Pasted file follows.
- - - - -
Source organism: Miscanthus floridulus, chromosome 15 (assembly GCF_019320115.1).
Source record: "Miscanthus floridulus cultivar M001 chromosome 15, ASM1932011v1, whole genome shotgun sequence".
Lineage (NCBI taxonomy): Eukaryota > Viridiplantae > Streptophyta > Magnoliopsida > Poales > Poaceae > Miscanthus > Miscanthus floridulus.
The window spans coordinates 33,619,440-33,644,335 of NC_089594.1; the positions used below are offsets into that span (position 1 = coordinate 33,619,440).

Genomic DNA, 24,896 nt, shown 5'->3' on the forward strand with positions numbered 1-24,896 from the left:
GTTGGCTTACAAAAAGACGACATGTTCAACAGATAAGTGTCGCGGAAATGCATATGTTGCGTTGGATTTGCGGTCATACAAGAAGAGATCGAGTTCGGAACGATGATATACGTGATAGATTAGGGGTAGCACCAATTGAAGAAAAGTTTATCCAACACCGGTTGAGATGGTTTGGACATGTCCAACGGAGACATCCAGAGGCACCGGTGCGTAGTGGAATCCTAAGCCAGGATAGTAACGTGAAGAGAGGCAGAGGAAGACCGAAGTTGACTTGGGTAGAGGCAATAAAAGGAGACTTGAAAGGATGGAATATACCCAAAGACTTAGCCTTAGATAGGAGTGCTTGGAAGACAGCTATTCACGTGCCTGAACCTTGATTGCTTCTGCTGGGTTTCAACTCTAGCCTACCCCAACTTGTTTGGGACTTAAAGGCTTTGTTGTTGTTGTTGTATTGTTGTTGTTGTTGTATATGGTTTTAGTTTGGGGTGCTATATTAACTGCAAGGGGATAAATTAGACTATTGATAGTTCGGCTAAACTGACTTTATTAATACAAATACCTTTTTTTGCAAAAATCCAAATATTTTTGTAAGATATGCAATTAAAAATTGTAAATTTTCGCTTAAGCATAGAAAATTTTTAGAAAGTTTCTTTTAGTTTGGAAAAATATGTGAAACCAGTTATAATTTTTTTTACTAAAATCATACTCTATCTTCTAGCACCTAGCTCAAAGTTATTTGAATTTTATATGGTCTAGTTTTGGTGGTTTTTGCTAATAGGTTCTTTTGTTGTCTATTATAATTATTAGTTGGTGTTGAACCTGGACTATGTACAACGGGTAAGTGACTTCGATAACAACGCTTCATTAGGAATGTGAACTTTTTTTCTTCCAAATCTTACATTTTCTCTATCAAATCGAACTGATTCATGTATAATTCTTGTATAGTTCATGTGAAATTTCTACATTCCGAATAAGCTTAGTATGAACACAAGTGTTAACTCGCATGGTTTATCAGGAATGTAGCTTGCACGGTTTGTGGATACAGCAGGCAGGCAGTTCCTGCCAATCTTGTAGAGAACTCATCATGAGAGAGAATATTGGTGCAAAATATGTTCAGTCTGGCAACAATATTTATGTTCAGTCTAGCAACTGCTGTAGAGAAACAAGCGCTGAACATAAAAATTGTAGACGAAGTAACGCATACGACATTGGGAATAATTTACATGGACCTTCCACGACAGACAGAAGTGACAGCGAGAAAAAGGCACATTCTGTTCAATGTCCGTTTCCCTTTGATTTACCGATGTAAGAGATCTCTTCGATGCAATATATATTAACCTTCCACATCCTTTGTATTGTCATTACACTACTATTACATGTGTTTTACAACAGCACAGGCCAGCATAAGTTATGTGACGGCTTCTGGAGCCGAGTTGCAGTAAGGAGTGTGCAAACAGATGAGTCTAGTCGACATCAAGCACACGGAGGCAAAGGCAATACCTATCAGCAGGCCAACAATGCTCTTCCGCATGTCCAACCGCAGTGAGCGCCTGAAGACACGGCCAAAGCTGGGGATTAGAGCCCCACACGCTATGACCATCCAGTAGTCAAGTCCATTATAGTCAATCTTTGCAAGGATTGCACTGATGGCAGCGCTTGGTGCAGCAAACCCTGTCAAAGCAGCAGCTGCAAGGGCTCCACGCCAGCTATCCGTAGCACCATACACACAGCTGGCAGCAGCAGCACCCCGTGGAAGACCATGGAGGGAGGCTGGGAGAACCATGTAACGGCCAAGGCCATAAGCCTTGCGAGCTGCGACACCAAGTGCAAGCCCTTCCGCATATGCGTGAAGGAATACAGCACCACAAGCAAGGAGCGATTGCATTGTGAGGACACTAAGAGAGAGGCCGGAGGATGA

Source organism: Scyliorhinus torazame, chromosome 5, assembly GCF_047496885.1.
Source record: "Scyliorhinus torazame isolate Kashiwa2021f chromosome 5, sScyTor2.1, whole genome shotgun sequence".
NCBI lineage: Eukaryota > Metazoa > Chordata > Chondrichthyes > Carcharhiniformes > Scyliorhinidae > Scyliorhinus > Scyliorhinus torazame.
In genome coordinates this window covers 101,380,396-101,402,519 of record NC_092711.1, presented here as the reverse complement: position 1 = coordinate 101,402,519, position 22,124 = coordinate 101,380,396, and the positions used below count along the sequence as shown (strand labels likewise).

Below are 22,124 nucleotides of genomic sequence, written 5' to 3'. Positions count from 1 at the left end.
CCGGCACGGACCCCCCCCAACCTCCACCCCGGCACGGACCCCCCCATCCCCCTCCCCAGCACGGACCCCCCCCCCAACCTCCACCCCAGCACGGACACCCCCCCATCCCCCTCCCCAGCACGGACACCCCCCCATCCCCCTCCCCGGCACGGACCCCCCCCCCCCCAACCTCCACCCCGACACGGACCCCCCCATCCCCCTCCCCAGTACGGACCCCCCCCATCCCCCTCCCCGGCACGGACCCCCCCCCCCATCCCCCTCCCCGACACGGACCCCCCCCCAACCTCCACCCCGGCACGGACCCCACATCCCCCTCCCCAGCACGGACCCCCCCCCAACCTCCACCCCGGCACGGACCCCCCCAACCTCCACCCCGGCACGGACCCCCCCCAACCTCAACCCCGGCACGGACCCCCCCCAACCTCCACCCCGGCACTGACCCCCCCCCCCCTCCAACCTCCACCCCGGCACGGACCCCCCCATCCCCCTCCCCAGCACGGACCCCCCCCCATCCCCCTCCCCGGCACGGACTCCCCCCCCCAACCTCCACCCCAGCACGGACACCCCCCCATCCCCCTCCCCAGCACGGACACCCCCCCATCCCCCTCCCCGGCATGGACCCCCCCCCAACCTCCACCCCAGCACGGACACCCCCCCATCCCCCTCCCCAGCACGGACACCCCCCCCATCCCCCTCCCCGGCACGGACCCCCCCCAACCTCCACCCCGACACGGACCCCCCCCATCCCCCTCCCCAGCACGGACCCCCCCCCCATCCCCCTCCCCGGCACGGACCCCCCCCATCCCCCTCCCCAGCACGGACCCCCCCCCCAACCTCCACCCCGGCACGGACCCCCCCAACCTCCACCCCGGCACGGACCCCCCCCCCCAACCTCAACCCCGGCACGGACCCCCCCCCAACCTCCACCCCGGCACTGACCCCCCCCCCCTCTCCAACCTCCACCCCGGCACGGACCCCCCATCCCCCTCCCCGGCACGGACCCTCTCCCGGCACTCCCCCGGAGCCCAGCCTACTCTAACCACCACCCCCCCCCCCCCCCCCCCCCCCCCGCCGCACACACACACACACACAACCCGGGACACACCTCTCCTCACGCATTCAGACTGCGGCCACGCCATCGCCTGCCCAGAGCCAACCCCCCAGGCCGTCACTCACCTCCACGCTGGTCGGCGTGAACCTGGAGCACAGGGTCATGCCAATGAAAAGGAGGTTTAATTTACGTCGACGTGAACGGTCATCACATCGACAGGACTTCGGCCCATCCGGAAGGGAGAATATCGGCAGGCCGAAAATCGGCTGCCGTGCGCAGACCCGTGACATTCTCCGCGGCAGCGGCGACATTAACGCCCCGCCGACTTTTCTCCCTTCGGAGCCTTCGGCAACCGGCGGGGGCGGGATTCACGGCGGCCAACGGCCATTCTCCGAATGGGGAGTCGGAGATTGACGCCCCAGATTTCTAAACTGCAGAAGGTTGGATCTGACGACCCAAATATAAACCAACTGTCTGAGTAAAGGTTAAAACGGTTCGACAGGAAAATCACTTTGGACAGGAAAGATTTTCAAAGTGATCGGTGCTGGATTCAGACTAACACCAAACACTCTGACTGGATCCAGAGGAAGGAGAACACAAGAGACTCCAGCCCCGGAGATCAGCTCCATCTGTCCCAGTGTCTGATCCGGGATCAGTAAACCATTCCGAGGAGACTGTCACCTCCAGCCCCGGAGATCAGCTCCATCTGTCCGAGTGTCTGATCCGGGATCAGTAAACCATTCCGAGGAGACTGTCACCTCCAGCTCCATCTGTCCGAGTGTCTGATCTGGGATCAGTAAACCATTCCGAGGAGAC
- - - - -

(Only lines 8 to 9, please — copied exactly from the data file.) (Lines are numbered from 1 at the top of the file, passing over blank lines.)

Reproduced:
Source record: "Scyliorhinus torazame isolate Kashiwa2021f chromosome 5, sScyTor2.1, whole genome shotgun sequence".
NCBI lineage: Eukaryota > Metazoa > Chordata > Chondrichthyes > Carcharhiniformes > Scyliorhinidae > Scyliorhinus > Scyliorhinus torazame.